Old age: Traditionally in many societies, the elderly were taken care of by the family. However, with the disintegration of the joint family system, changes in employment patterns and an exodus from rural areas, the social protection needs of the elderly have become crucial. An old worker who has no support and is totally dependent on others for survival is very vulnerable. Old age not only means loss or diminution of income, it also means loss of health and rise in the cost of medical care. A related problem is one of being lonely, helpless and dependent.

Risks and crisis: It is usually a crisis – personal, social or natural – which drives a family into the down-slide towards destitution. It could be natural contingencies like floods, droughts, cyclones, a personal loss like the death of the breadwinner of the family, or events such as a market crash, crop failure or cattle loss through disease. Each crisis leaves the worker and his family weaker and more vulnerable. The main reason for such a strong negative impact is the high expenditure incurred at such times, and the lack of arrangements for the poor to save for such contingent expenditures. In the absence of insurance, there is no opportunity for the worker to spread the risks over a longer period and provide coverage during times of financial risks. Women not only suffer the same risks as men but also have additional problems combining their roles as mothers and workers.


Maternity benefits: The most productive years of a women’s life are also the reproductive years of her life. In the absence of any provision for maternity leave, a women worker often has to leave her job to have a child. Poor health, additional medical expenses and a possible loss of employment make the women worker economically vulnerable during the period of childbirth, plunging her into a crisis of borrowing and high interest expenses. Often she is unable to take adequate rest and starts working soon after childbirth with adverse effect on her health. This repeated neglect of women’s health during pregnancy and child birth manifests itself in high mortality rates, anemia and poor health.

Child care: The women worker plays the triple role of a worker, housewife and mother. Since child care is often considered the sole responsibility of the mother, the working mother is often bogged down by this burden. This leads to a decline in the productivity of the mother as well as negatively impacts on the health of both the mother and child. Besides, to assume that young children are taken care of in traditional family arrangements no longer holds true.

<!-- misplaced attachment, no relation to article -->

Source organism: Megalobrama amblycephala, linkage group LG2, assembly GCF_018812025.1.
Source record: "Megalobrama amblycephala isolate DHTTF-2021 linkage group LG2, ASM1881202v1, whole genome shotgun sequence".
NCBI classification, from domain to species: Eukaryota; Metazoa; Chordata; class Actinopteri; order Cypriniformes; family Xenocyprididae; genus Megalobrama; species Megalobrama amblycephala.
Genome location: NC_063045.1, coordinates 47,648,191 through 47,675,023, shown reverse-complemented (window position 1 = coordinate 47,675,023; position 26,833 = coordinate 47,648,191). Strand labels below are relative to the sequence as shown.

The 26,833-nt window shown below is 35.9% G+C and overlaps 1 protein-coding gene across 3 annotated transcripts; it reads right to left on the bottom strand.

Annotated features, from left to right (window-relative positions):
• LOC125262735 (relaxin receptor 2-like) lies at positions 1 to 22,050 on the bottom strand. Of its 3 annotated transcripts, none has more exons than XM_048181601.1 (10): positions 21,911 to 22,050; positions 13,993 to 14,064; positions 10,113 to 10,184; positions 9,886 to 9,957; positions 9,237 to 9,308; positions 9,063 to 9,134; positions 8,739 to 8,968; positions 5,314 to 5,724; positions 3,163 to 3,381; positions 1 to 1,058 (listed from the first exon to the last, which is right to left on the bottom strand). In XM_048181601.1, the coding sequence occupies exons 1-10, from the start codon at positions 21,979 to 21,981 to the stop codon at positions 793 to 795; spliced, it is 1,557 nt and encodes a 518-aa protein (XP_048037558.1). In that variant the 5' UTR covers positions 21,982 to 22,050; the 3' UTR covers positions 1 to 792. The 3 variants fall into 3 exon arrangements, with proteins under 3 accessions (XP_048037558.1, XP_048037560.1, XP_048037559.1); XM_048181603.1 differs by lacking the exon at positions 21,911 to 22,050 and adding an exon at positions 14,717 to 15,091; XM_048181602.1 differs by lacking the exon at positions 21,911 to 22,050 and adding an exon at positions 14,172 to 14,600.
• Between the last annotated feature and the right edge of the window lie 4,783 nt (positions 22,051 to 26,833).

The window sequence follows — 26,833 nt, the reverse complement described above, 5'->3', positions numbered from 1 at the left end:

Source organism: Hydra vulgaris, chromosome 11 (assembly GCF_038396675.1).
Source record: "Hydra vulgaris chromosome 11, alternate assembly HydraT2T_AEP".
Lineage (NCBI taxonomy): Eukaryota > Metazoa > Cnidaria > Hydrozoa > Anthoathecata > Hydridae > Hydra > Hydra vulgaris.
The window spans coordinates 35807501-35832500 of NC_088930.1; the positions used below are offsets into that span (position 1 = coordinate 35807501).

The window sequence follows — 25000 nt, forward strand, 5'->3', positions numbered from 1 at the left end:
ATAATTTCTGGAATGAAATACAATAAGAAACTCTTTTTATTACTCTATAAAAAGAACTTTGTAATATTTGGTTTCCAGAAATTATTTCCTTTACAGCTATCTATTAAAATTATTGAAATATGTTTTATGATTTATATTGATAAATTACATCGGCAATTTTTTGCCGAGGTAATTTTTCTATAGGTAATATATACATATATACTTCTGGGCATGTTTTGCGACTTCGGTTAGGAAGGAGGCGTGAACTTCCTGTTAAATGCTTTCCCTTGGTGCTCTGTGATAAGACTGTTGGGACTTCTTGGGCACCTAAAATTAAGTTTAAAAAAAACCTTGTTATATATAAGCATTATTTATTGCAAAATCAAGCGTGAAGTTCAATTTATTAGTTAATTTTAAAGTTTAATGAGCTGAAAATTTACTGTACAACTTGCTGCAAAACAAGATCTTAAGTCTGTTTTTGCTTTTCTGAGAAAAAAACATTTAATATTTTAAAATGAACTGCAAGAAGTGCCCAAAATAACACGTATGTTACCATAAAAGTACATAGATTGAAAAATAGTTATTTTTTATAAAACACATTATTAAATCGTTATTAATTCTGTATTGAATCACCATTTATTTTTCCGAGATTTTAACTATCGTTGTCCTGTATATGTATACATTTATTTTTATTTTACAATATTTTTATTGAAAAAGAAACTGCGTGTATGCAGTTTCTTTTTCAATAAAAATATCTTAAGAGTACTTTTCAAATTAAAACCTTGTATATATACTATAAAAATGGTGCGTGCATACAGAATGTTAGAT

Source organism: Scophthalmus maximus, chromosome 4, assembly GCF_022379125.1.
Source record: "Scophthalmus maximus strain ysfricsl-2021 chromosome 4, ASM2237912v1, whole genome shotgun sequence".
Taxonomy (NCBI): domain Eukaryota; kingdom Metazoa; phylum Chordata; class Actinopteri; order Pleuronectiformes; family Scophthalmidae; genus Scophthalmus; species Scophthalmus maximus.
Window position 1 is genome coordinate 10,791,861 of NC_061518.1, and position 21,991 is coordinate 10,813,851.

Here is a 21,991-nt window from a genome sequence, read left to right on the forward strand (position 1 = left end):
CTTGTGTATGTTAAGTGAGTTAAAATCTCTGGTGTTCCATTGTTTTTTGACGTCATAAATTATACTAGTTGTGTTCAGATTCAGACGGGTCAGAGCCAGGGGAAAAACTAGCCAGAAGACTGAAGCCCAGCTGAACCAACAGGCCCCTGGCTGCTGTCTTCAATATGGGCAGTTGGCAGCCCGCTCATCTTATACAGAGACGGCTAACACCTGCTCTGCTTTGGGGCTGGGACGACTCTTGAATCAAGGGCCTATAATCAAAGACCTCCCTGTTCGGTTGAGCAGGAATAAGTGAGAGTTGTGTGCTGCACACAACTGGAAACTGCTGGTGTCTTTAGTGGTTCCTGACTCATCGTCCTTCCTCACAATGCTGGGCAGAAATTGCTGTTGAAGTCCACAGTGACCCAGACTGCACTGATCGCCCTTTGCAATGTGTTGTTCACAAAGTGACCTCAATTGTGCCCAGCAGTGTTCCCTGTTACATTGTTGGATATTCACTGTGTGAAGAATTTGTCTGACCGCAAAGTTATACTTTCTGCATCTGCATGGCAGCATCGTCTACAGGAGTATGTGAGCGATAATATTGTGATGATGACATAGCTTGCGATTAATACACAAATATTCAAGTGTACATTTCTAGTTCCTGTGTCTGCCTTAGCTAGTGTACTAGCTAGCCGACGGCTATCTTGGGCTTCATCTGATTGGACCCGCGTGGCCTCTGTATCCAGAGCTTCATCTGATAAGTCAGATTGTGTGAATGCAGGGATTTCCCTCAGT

In the absence of adequate child care facilities, a working mother has little option but to leave the child with a slightly older sibling. A large pro-portion of sibling care givers are girl-children – many of them not above the age when they need care and nurturing themselves. Provision of child care facilities releases the girl child to attend school and to enjoy her childhood.


Although it is generally agreed that there needs to be a system of social security for unorganized workers, the methods of implementation of such a system seem daunting to most policy-makers. At present there does not seem to be any one system which is in a position to deliver a mix of social security schemes to workers. However, the elements of a system do exist and can be used as the building blocks for a new system. The central point of such a system would be a unique social security number to each worker.

The Bill proposed by the National Commission on Enterprises in the Unorganised Sector and the earlier one by the National Advisory Council envisage developing a system which would identify the workers, collect their contribution and reach the benefits to them. The NCEUS approach, however, relies heavily on the state government machinery which may prove to be cumbersome and bureaucratic. A more practical approach would be to incorporate a multiplicity of organizations and build on existing systems which are reaching the unorganized sector workers. For the self-employed this could include microfinance agencies, self-help groups, skill development programmes, existing welfare funds, marketing agencies and many others – a wide variety of agencies which could be brought under a social security authority. If reaching social security to the unorganized workers is to succeed, we must draw on the plurality of our country.



1. ‘Unorganized sector’ is a uniquely Indian creation. The term used internationally and in all other countries to describe the same type of worker is ‘informal’.

2. ‘poor’ is used to mean those who are unable to meet their minimum needs of food, housing, education and opportunities for their children. It does not refer to those under the poverty line who are in fact very poor. A closer approximation to the way it is used here is the definition of those earning below $2 a day.